Here’s an essential question for all homeschoolers: does God have anything to say about mathematics? Is there a Christian way to teach math, or is it a neutral subject on which an atheist and a believer would agree?
In 357 thoroughly-researched pages, James Nickel shows that those who do not believe in God eventually lose the underpinnings of mathematics. They have no philosophical basis for understanding why math works and why it represents the physical world so well, calling it a profound and unsolvable mystery. Those who believe in a Creator God, however, can accept that there is a mathematical link between human thought and the world around us, because God created them both. This has implications for teaching math, even in a homeschool setting.
Beginning with the concept that the pursuit of math, like anything else we do, is to be an act of worship to God, Nickel sets out to re-interpret mathematics in the light of God’s Word.
Nickel’s detailed history of mathematics examines how mathematical practice and thought developed throughout history. From Adam to the present, he examines how the worldviews of different cultures affect their mathematics, and how changes in thought affect its progress. He points out that the birth of modern science and the related explosion in mathematical knowledge only occurred in Europe and shows why other civilizations could not have supported this enormous development. He also explains the crisis in mathematical philosophy that followed the development of non-Euclidian geometries, the many attempts to find a firm basis for the discipline, and the final mathematical proof, presented by Godel in 1930, that the ultimate foundations in mathematics cannot be found by reason alone.
When society accepted the fact that God was Creator, it made sense that mathematics corresponded to the physical world. If one does not believe in the biblical God, there is no reason for this to be so and modern mathematicians acknowledge this difficulty while refusing to accept God.
So, how could all this possibly affect the way we teach our children math? Once we understand that even secular mathematicians accept the fact that mathematics has no basis without God, we can see that Christians must think through math teaching more carefully. Nickel discusses some well-known math curricula and many books about math, but his main point is that to the student most math teaching seems to be merely a collection of abstract chicken scratches with no real life significance. The solution according to Nickel?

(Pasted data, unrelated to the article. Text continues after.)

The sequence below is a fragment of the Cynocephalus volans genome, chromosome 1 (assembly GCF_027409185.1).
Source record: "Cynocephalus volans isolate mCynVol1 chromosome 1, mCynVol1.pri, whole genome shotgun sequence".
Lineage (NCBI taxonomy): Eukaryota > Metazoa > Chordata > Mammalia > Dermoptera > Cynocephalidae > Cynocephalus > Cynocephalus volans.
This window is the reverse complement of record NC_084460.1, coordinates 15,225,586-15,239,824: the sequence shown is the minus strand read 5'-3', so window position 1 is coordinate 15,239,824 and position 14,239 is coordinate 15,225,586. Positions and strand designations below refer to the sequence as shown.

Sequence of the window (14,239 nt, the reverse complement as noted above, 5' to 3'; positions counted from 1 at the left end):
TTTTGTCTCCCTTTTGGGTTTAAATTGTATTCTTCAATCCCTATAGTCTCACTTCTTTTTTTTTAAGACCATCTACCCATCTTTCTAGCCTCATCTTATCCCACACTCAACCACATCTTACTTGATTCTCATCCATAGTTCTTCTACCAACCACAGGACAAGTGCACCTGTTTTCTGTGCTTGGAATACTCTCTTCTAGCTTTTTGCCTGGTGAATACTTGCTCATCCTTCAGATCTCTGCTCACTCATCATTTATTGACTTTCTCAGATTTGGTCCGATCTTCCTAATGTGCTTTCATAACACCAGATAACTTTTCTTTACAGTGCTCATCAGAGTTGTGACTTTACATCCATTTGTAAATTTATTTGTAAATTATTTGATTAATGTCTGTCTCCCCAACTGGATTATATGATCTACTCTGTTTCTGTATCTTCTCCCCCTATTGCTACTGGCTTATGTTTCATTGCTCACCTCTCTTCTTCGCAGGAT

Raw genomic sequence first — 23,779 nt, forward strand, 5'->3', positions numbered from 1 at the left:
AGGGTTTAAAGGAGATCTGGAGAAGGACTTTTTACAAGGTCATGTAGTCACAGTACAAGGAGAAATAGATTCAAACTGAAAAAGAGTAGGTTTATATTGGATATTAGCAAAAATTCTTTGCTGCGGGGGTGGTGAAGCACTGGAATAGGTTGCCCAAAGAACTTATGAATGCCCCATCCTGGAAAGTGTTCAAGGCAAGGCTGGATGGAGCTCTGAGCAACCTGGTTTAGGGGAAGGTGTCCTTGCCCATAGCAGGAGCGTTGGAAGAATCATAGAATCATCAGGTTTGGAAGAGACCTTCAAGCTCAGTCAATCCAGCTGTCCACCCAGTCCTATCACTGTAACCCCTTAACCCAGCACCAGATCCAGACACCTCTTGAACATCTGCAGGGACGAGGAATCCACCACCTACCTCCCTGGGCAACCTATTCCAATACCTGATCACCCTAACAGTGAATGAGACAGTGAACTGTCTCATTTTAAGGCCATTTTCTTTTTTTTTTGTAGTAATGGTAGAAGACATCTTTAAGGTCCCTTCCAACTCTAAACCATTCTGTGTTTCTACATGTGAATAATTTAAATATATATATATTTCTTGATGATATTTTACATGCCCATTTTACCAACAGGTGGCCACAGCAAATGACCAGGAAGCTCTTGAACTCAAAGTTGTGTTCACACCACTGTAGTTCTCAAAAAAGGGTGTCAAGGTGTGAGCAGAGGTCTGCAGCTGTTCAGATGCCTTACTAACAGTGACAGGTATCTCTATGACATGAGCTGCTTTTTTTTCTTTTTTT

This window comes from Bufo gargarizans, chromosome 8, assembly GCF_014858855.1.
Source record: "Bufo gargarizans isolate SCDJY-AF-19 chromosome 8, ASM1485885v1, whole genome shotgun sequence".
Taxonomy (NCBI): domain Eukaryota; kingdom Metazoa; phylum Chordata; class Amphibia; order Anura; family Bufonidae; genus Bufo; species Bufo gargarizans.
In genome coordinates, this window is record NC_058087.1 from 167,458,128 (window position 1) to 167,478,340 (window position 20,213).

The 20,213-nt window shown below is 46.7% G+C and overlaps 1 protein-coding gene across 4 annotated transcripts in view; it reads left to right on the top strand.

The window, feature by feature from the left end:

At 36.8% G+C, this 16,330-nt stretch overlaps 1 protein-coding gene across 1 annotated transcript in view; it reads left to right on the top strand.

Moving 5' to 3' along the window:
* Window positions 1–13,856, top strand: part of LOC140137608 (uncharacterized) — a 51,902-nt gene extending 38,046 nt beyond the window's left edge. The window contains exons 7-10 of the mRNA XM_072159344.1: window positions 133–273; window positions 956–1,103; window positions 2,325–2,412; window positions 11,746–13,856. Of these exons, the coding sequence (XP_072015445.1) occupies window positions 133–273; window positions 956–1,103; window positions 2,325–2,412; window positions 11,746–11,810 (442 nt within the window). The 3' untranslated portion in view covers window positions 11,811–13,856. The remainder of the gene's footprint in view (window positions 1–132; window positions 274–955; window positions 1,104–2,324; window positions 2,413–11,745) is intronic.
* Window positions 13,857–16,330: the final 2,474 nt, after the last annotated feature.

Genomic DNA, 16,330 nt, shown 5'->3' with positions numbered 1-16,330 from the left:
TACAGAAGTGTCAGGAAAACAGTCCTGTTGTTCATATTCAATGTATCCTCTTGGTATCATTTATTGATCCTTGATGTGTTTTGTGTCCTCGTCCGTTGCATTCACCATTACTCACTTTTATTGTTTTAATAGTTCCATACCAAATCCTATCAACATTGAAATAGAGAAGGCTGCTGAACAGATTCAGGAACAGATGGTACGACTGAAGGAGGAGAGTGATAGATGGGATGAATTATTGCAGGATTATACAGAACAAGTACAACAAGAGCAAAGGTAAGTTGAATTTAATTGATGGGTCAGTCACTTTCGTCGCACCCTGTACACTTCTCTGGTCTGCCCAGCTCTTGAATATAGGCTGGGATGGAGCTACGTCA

To teach mathematics in its true perspective, the abstract principles must be derived from concrete, physical, and scientific foundations. The power of mathematics is that its methods can be applied to these abstract principles and produce new insights that can be returned to the concrete in extremely fruitful applications.
This is an exceedingly helpful book, with carefully-explained information, review and discussion questions at the end of every chapter, a detailed index, an annotated bibliography, a description of helpful math programs, and a relevant timeline. It is obviously the work of a lifetime, an invaluable contribution to Christian education at all levels and to a Christian perspective on mathematics.
Although Mathematics: Is God Silent does present some mathematics, the discussion is more philosophical than mathematical. I found it an intense read because my background in philosophy and the history of ideas is shaky. Therefore my reading goal was only a few pages each day and, boy, were those intense minutes full of ‘aha!’ moments! I will be rereading this again, because it is one of those books worth chewing over.
While not every homeschool mom will want to read Mathematics: Is God Silent, those of us with a philosophical, mathematical, or scientific bent cannot afford to miss it. If you are a classical or Charlotte Mason type of homeschooler, you will need to read it as well. Yes, it will be work, but very, very worthwhile work.
(And until you have time to read Mathematics: Is God Silent, follow Ambleside Online’s suggestion and get your children to read a few books about math every year; the AO website lists age-appropriate books.)
Disclosure: I bought this book at our local homeschooling conference and am not compensated for writing this review.